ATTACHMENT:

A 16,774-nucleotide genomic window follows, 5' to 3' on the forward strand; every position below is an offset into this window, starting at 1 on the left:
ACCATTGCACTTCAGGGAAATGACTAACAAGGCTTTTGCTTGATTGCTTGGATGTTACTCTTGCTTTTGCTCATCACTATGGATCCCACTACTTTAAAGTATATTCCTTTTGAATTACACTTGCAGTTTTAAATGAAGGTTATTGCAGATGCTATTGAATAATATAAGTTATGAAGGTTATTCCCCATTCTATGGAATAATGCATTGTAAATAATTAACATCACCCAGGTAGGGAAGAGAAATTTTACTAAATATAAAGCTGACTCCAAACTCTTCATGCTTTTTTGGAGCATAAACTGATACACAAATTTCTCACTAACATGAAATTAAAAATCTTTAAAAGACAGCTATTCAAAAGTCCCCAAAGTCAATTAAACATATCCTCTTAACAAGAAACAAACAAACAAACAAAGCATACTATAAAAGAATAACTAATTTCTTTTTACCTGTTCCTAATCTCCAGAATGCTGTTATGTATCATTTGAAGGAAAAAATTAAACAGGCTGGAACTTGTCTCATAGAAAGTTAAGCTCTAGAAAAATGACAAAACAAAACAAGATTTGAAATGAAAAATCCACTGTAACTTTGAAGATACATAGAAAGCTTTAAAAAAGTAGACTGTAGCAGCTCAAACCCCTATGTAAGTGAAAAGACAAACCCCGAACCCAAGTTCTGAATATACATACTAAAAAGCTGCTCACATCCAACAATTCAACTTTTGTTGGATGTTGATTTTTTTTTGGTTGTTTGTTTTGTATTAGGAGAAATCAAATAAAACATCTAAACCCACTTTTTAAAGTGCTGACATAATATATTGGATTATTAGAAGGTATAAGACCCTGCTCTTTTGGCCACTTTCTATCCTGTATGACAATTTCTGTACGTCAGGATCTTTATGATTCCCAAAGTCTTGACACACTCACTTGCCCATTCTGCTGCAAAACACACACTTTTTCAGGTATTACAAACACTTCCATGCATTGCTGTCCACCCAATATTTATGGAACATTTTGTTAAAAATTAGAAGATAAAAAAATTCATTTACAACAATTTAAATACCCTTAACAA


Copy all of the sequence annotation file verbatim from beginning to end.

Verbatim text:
A 16,774-nucleotide genomic window follows, 5' to 3' on the forward strand; every position below is an offset into this window, starting at 1 on the left:
ACCATTGCACTTCAGGGAAATGACTAACAAGGCTTTTGCTTGATTGCTTGGATGTTACTCTTGCTTTTGCTCATCACTATGGATCCCACTACTTTAAAGTATATTCCTTTTGAATTACACTTGCAGTTTTAAATGAAGGTTATTGCAGATGCTATTGAATAATATAAGTTATGAAGGTTATTCCCCATTCTATGGAATAATGCATTGTAAATAATTAACATCACCCAGGTAGGGAAGAGAAATTTTACTAAATATAAAGCTGACTCCAAACTCTTCATGCTTTTTTGGAGCATAAACTGATACACAAATTTCTCACTAACATGAAATTAAAAATCTTTAAAAGACAGCTATTCAAAAGTCCCCAAAGTCAATTAAACATATCCTCTTAACAAGAAACAAACAAACAAACAAAGCATACTATAAAAGAATAACTAATTTCTTTTTACCTGTTCCTAATCTCCAGAATGCTGTTATGTATCATTTGAAGGAAAAAATTAAACAGGCTGGAACTTGTCTCATAGAAAGTTAAGCTCTAGAAAAATGACAAAACAAAACAAGATTTGAAATGAAAAATCCACTGTAACTTTGAAGATACATAGAAAGCTTTAAAAAAGTAGACTGTAGCAGCTCAAACCCCTATGTAAGTGAAAAGACAAACCCCGAACCCAAGTTCTGAATATACATACTAAAAAGCTGCTCACATCCAACAATTCAACTTTTGTTGGATGTTGATTTTTTTTTGGTTGTTTGTTTTGTATTAGGAGAAATCAAATAAAACATCTAAACCCACTTTTTAAAGTGCTGACATAATATATTGGATTATTAGAAGGTATAAGACCCTGCTCTTTTGGCCACTTTCTATCCTGTATGACAATTTCTGTACGTCAGGATCTTTATGATTCCCAAAGTCTTGACACACTCACTTGCCCATTCTGCTGCAAAACACACACTTTTTCAGGTATTACAAACACTTCCATGCATTGCTGTCCACCCAATATTTATGGAACATTTTGTTAAAAATTAGAAGATAAAAAAATTCATTTACAACAATTTAAATACCCTTAACAA